In 1992, Koch was diagnosed with prostate cancer. He underwent radiation, surgery, and hormone therapy, but the cancer returned every time. Koch has said he believes his experience with cancer has encouraged him to fund medical research. Koch says that his biggest contributions go toward a "moon shot" campaign to finding the cure for cancer, according to his profile on Forbes. Between 1998 and 2012, Koch contributed at least $395 million to medical research causes and institutions.
In 2007, he contributed $100 million to the Massachusetts Institute of Technology for the construction of a new 350,000-square-foot (33,000 m) research and Technology facility to serve as the home of the David H. Koch Institute for Integrative Cancer Research, Since joining the MIT Corporation in 1988, Koch has given a total of $185 million to MIT. $15 million to New York-Presbyterian Hospital Weill Cornell Medical Center and $30 million to the Memorial Sloan–Kettering Cancer Center in New York.
In July 2008, Koch pledged $100 million over 10 years to renovate the New York State Theater in the Lincoln Center for the Performing Arts, now named in his honor and pledged $10 million to renovate fountains outside the Metropolitan Museum of Art.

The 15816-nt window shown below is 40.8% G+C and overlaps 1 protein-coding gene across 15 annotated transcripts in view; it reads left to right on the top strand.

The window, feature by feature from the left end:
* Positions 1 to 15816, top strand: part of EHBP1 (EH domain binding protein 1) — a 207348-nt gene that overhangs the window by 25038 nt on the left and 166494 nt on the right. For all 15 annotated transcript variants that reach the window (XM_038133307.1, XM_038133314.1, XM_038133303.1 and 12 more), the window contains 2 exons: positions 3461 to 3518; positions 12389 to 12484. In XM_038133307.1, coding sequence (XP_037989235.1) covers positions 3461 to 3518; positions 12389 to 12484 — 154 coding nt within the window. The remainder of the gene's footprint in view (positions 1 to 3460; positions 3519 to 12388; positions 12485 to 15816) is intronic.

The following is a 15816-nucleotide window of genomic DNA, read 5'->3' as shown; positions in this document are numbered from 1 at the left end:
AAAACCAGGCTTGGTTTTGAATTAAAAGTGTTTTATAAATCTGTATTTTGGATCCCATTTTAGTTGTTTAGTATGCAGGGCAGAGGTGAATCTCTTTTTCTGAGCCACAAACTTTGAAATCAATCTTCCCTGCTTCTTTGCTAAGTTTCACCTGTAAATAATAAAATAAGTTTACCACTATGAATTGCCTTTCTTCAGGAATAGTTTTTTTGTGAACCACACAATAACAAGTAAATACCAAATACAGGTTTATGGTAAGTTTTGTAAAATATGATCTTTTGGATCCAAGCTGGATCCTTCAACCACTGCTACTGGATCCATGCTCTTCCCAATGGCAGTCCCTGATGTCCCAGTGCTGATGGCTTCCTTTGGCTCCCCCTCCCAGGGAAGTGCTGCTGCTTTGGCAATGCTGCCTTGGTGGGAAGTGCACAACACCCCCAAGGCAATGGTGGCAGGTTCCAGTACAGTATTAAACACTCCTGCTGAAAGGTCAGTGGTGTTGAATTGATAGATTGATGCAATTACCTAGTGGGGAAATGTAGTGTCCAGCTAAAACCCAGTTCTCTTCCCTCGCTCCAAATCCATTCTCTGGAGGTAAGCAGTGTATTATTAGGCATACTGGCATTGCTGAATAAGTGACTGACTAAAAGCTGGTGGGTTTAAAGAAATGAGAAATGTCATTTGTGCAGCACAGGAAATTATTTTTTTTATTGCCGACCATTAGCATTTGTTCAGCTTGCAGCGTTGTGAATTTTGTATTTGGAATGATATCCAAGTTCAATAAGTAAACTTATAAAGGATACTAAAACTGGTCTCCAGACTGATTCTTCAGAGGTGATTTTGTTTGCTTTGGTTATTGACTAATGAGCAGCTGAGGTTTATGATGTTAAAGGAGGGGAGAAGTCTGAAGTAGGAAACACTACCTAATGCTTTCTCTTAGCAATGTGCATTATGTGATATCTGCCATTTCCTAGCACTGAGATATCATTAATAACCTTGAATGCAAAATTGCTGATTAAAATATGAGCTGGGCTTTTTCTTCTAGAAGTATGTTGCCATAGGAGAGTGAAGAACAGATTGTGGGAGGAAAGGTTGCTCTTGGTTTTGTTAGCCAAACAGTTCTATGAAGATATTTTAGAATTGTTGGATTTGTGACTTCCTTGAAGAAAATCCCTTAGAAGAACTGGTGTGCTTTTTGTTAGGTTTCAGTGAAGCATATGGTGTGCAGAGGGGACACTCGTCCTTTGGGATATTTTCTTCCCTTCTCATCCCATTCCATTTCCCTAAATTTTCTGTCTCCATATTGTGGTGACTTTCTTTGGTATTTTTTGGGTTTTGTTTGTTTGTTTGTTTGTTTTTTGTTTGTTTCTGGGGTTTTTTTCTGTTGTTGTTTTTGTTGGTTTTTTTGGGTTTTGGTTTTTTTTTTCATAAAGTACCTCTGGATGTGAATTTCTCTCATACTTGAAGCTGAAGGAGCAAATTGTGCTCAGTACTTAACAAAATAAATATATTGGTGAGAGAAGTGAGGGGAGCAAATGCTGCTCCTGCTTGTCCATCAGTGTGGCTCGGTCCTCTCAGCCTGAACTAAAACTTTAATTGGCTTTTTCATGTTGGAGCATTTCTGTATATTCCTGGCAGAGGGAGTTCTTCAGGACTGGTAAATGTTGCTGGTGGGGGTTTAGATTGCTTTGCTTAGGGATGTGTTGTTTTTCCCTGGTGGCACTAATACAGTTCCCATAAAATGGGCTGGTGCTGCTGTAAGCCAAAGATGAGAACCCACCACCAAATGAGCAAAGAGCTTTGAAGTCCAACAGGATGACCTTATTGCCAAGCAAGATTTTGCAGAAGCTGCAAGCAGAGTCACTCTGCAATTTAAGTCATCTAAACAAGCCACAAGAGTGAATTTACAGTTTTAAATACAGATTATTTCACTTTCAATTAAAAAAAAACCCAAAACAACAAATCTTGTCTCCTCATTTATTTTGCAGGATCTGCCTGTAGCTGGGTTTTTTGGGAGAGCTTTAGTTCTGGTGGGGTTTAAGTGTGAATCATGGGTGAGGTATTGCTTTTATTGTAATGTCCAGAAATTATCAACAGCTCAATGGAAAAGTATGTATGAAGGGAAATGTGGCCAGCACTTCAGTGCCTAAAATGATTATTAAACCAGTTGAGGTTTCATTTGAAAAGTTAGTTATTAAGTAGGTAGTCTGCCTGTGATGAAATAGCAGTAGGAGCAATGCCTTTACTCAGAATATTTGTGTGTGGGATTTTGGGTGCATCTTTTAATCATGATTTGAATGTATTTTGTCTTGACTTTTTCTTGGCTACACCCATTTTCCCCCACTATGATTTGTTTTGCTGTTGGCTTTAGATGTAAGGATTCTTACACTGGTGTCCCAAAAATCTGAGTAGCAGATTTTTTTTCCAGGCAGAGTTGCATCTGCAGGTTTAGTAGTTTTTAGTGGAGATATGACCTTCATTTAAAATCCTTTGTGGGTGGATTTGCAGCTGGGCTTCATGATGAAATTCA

Kimberly O. Dennis, President and chief executive officer of the Searle Freedom Trust, said in 2010 that the Kochs are acting against their economic interest in promoting "getting government out of the Business of running the economy. If they were truly interested in protecting their profits, they wouldn’t be spending so much to shrink government; they’d be looking for a bigger slice of the pie for themselves. Their funding is devoted to promoting free-market capitalism, not crony capitalism."
Time included Charles and David Koch among the Time 100 of 2011, for their involvement in supporting the Tea Party movement and the criticism they received from liberals.